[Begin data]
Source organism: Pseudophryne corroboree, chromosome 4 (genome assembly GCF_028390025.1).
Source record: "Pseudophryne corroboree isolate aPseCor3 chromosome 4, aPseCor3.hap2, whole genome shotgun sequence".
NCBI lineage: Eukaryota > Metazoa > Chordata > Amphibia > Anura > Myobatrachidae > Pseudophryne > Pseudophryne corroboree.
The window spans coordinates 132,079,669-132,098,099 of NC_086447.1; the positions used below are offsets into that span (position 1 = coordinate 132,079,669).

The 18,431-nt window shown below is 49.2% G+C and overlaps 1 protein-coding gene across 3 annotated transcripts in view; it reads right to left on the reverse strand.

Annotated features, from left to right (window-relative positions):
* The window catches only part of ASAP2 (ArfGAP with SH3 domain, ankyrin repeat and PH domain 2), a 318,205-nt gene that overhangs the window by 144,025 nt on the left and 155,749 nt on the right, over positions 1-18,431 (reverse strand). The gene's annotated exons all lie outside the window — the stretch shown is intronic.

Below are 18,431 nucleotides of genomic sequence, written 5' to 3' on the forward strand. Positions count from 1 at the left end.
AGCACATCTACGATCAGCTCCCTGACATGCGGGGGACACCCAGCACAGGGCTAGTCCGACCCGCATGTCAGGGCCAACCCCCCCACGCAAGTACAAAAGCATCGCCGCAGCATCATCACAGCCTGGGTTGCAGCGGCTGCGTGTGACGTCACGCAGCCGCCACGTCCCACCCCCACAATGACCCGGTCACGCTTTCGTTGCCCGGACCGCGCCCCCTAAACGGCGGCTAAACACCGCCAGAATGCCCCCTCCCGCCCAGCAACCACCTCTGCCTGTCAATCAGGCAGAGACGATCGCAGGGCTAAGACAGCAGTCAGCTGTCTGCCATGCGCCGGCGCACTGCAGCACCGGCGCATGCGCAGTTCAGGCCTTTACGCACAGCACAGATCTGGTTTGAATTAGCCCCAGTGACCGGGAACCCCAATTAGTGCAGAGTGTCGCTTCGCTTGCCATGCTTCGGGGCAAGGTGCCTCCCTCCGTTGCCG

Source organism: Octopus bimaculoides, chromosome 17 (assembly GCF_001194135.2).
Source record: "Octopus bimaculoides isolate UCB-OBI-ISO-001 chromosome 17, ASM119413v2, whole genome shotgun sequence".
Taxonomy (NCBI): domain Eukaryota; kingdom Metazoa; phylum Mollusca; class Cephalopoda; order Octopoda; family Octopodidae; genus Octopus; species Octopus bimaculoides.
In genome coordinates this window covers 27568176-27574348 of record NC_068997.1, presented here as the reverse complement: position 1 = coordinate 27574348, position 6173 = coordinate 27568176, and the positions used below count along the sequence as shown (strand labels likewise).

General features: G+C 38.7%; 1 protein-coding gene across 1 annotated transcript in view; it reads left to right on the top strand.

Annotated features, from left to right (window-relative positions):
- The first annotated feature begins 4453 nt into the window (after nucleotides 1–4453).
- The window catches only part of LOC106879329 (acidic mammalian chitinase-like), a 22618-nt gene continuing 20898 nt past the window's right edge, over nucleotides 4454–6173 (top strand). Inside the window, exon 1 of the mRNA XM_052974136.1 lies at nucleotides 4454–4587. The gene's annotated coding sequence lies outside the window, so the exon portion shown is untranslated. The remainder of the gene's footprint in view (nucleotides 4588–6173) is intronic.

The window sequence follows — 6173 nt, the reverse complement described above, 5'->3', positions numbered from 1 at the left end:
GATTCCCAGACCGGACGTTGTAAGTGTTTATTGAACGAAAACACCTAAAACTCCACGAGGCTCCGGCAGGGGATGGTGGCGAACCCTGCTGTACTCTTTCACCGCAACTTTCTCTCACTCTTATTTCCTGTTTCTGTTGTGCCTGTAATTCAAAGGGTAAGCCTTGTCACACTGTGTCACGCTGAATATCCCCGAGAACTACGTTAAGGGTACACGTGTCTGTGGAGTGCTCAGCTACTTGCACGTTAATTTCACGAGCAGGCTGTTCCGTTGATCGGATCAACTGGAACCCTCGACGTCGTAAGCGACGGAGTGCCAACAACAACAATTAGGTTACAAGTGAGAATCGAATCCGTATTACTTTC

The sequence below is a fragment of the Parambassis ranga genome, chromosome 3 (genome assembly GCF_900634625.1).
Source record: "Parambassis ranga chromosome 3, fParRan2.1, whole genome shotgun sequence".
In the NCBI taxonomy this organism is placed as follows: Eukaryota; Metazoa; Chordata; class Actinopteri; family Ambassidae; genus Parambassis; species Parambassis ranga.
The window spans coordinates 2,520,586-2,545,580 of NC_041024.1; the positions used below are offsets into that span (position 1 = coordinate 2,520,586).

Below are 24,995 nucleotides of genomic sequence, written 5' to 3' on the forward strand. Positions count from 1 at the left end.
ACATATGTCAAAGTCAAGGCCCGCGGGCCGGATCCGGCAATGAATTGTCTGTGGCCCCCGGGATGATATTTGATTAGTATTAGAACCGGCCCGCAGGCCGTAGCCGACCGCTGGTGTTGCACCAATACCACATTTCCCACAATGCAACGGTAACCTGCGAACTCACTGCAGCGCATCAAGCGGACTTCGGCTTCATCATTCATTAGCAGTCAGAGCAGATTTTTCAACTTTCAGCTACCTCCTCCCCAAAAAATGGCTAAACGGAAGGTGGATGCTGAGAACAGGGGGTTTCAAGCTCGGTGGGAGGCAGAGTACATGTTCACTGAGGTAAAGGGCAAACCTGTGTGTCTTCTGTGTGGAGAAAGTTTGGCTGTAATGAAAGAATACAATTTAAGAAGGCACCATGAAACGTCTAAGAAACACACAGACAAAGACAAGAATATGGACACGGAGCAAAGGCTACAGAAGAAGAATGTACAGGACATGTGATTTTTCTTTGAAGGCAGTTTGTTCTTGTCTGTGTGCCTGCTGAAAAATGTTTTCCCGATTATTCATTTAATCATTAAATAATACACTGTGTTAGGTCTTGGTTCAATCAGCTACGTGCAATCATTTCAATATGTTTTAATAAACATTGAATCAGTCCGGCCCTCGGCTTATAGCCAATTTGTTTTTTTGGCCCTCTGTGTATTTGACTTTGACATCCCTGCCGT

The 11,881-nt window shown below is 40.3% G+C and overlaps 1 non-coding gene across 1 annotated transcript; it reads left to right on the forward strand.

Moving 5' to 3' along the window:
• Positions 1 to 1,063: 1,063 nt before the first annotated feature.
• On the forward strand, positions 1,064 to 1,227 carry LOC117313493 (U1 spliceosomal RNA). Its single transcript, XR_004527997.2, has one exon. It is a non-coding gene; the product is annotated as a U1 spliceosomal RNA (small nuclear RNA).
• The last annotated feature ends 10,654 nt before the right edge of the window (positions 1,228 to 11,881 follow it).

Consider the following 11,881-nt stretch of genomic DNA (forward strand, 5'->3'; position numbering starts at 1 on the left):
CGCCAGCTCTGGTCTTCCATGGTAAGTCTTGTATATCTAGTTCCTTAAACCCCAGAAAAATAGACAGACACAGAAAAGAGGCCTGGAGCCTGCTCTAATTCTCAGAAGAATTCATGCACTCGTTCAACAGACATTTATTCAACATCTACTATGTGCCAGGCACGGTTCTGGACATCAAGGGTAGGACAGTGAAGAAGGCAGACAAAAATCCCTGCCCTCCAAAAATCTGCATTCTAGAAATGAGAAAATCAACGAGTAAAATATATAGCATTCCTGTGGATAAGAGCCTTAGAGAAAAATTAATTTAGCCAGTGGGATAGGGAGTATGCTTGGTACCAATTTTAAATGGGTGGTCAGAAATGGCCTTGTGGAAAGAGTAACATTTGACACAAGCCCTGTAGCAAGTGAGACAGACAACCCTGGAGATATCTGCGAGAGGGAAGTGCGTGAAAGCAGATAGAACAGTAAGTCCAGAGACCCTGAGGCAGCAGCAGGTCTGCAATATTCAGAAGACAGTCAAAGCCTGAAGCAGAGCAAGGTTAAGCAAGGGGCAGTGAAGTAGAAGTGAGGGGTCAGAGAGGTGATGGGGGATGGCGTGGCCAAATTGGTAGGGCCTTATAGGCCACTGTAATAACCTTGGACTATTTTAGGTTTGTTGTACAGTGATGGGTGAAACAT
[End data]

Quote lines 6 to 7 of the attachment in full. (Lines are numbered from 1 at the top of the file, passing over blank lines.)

Annotated features, from left to right (window-relative positions):
* The window catches only part of ASAP2 (ArfGAP with SH3 domain, ankyrin repeat and PH domain 2), a 318,205-nt gene that overhangs the window by 144,025 nt on the left and 155,749 nt on the right, over positions 1-18,431 (reverse strand). The gene's annotated exons all lie outside the window — the stretch shown is intronic.